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13 rate rises starting to bite BIG time

Peter Switzer
16 February 2024

I’ve been doing this economic monitoring caper too long to crow when you’ve made what looks like good calls against the pack of economists and the likes of the Reserve Bank, but this jump in unemployment in January could be saying the central bank has possibly either done enough rate rising or too much of it!
As I’ve learnt, when it comes to economic predictions, you can be a rooster one day and feather duster the next. That said, the rise in the
unemployment rate to 4.1% and 22,000 people losing their jobs suggests 13 rate rises is now doing its work.
And 4.1% unemployment is the highest level for two years. While Treasurer Jim Chalmers says the jobless rate is “very low by historical standards”, he’d be both happy and a little worried about what might happen over the next few months of data.
Right now, he’s putting on a brave, knowing face saying: “What we're seeing in these figures is that the market continues to soften in expected ways. Our labour market has been weakening but it has been weakening from a quite incredibly strong and resilient base”.
Chalmers is right. He needs unemployment to rise to stop the RBA hurting voters with an election due by May next year but we’ve been hearing that an early poll could come later this year.
In a perfect politician’s world, he and PM Albanese, who this week finally got a ‘yes’ vote from his long-time life partner, want voters to say ‘yes’ to Labor and another term, so they need interest rates falling and unemployment not going too high.
And here comes their dilemma — if they wait too long, unemployment might go higher than they want, but if they go too early, then the RBA might not have given them enough rate cuts to win back those hurt by the rising cost of living.
AMP Capital’s chief economist Shane Oliver made the call of three rate cuts starting around June this year and coming in by December. This could’ve had some Labor election experts suggesting an early election might be smart.
I’ve been arguing for some time that this mortgage cliff is a real uncertain curve ball because we’ve never had 40% of home loan borrowers on low fixed rates, which came out of the pandemic. This meant the RBA’s rate-rising policy was always going to hit the economy slower than usual because so many people were on fixed rates.
Also, a lot of people kept paying their normal home loan repayments during covid and built up big buffers in their home loan accounts, while others had offset deposits.
In total, a lot of borrowers had armed themselves against the RBA and its hiking of interest rates policy to slow the economy down to kill inflation.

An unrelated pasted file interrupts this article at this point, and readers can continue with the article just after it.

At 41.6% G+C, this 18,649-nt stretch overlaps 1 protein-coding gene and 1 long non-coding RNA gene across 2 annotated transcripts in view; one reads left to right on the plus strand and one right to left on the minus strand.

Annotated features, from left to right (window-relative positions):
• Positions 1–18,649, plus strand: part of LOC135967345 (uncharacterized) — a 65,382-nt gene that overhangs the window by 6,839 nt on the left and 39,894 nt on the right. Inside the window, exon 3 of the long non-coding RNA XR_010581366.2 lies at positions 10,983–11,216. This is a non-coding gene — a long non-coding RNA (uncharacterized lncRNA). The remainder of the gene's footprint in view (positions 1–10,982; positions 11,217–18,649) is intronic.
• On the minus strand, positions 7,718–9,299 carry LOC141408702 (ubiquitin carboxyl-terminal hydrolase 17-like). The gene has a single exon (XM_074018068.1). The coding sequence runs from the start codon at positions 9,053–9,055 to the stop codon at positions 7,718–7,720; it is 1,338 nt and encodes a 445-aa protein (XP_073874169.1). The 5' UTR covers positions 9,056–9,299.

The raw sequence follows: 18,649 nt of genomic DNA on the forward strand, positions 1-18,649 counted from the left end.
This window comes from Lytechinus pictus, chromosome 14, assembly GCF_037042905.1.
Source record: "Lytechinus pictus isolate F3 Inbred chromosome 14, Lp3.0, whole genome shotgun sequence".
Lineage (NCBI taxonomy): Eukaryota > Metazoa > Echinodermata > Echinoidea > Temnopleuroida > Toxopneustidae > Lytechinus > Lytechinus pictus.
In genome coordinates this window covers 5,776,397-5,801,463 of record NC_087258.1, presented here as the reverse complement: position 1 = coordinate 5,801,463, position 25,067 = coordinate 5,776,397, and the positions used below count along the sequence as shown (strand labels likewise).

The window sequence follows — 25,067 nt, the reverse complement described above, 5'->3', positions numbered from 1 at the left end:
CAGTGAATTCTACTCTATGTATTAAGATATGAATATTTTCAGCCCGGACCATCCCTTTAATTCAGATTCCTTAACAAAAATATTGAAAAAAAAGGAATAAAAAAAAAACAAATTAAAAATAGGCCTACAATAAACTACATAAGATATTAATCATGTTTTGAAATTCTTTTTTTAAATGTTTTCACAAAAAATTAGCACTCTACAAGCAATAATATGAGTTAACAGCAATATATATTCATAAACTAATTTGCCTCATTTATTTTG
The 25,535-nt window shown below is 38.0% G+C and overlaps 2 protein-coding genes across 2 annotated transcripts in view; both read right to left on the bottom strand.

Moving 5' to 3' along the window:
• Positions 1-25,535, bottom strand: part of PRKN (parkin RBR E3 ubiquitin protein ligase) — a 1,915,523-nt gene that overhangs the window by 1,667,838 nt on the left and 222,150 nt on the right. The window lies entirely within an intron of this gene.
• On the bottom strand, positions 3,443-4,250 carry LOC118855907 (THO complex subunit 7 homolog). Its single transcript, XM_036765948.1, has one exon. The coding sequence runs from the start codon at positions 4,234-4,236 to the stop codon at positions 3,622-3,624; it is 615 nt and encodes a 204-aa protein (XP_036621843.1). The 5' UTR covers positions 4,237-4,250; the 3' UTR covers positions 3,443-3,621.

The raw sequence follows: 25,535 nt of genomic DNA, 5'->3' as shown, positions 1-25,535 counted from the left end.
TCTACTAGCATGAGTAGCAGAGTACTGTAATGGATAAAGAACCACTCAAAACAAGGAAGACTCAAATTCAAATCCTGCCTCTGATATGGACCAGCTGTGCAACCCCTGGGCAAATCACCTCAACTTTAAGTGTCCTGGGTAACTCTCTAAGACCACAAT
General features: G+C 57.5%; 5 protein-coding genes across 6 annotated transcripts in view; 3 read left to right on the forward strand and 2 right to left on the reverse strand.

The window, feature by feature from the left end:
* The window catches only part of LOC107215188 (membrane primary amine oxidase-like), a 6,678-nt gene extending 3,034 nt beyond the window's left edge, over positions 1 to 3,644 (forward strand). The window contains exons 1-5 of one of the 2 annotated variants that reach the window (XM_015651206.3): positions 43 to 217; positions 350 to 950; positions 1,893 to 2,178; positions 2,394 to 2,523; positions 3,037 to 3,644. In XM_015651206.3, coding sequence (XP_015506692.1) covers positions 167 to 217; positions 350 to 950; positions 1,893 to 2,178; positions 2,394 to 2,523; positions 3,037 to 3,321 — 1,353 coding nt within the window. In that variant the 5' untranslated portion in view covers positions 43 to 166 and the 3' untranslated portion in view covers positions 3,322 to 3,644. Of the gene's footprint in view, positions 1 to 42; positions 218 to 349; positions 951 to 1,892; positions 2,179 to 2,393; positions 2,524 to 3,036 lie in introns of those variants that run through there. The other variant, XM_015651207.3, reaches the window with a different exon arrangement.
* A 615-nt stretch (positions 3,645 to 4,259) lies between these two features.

However, now those 13 rate rises are hitting and hurting more Aussies, so the slowing of the economy is starting to show in confidence, retail sales, the labour market and, I suspect, in a lot more economic data drops in coming months.
Against that, it could simply be a seasonal January thing. Last year and in 2022 there was a jump in
people who said they’d be starting or returning to work in the future. “While there were more unemployed people in January, there were also more unemployed people who were expecting to start a job in the next four weeks,” said Bjorn Jarvis, ABS head of labour statistics. “This may be an indication of a changing seasonal dynamic within the labour market, around when people start working after the summer holiday period.
He could be right, but in January 2022, people weren’t desperately looking for work because interest rates weren’t surging higher. But in January 2023, there would’ve been heaps of people feeling the pinch.
Knowing Aussies, I suspect they’ve enjoyed Christmas and maybe gone too far on presents and holidays but now they’re pulling their heads in and pulling back on their spending.
If that’s the case, economic data will show it in coming months and the RBA will have to start guessing when it should start cutting rates. The most important reading will be the Consumer Price Index and if Shane Oliver’s Pipeline Indicator continues to be right, the CPI could drop into the RBA’s preferred 2-3% band sooner rather than later.

The Pipeline number is the blue line (now around 2% on this graph above) and the CPI is closer to 4%, but you can see how the red line has tracked the blue line but with a few months lag.
If the February jobs report shows another rise in unemployment, economists and the media will be headlining with rate cut talk and the RBA will be under pressure to start thinking about ‘when’ the cutting should begin. Of course, a lot of that pressure will be coming out of Canberra and early election talk might become more believable.


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